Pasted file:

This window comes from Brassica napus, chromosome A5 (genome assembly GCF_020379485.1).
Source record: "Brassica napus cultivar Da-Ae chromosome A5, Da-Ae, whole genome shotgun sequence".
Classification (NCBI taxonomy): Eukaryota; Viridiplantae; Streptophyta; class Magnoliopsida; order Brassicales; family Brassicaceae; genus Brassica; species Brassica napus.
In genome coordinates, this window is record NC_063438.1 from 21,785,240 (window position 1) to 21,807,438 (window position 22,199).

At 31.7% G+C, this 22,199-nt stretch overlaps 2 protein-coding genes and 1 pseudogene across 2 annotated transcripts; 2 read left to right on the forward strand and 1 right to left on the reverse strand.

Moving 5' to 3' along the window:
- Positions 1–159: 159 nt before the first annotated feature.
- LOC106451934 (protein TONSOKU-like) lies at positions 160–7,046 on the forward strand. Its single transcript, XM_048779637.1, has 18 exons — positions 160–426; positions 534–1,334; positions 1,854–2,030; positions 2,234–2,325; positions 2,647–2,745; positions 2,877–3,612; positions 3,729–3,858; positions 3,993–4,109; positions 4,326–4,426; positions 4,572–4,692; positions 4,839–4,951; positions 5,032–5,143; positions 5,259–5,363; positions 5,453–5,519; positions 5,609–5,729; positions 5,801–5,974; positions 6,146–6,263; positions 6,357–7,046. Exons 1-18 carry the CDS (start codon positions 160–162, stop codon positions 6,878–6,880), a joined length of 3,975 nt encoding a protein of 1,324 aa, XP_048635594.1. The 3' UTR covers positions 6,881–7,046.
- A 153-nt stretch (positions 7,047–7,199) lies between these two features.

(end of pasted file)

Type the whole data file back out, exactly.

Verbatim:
This window comes from Brassica napus, chromosome A5 (genome assembly GCF_020379485.1).
Source record: "Brassica napus cultivar Da-Ae chromosome A5, Da-Ae, whole genome shotgun sequence".
Classification (NCBI taxonomy): Eukaryota; Viridiplantae; Streptophyta; class Magnoliopsida; order Brassicales; family Brassicaceae; genus Brassica; species Brassica napus.
In genome coordinates, this window is record NC_063438.1 from 21,785,240 (window position 1) to 21,807,438 (window position 22,199).

At 31.7% G+C, this 22,199-nt stretch overlaps 2 protein-coding genes and 1 pseudogene across 2 annotated transcripts; 2 read left to right on the forward strand and 1 right to left on the reverse strand.

Moving 5' to 3' along the window:
- Positions 1–159: 159 nt before the first annotated feature.
- LOC106451934 (protein TONSOKU-like) lies at positions 160–7,046 on the forward strand. Its single transcript, XM_048779637.1, has 18 exons — positions 160–426; positions 534–1,334; positions 1,854–2,030; positions 2,234–2,325; positions 2,647–2,745; positions 2,877–3,612; positions 3,729–3,858; positions 3,993–4,109; positions 4,326–4,426; positions 4,572–4,692; positions 4,839–4,951; positions 5,032–5,143; positions 5,259–5,363; positions 5,453–5,519; positions 5,609–5,729; positions 5,801–5,974; positions 6,146–6,263; positions 6,357–7,046. Exons 1-18 carry the CDS (start codon positions 160–162, stop codon positions 6,878–6,880), a joined length of 3,975 nt encoding a protein of 1,324 aa, XP_048635594.1. The 3' UTR covers positions 6,881–7,046.
- A 153-nt stretch (positions 7,047–7,199) lies between these two features.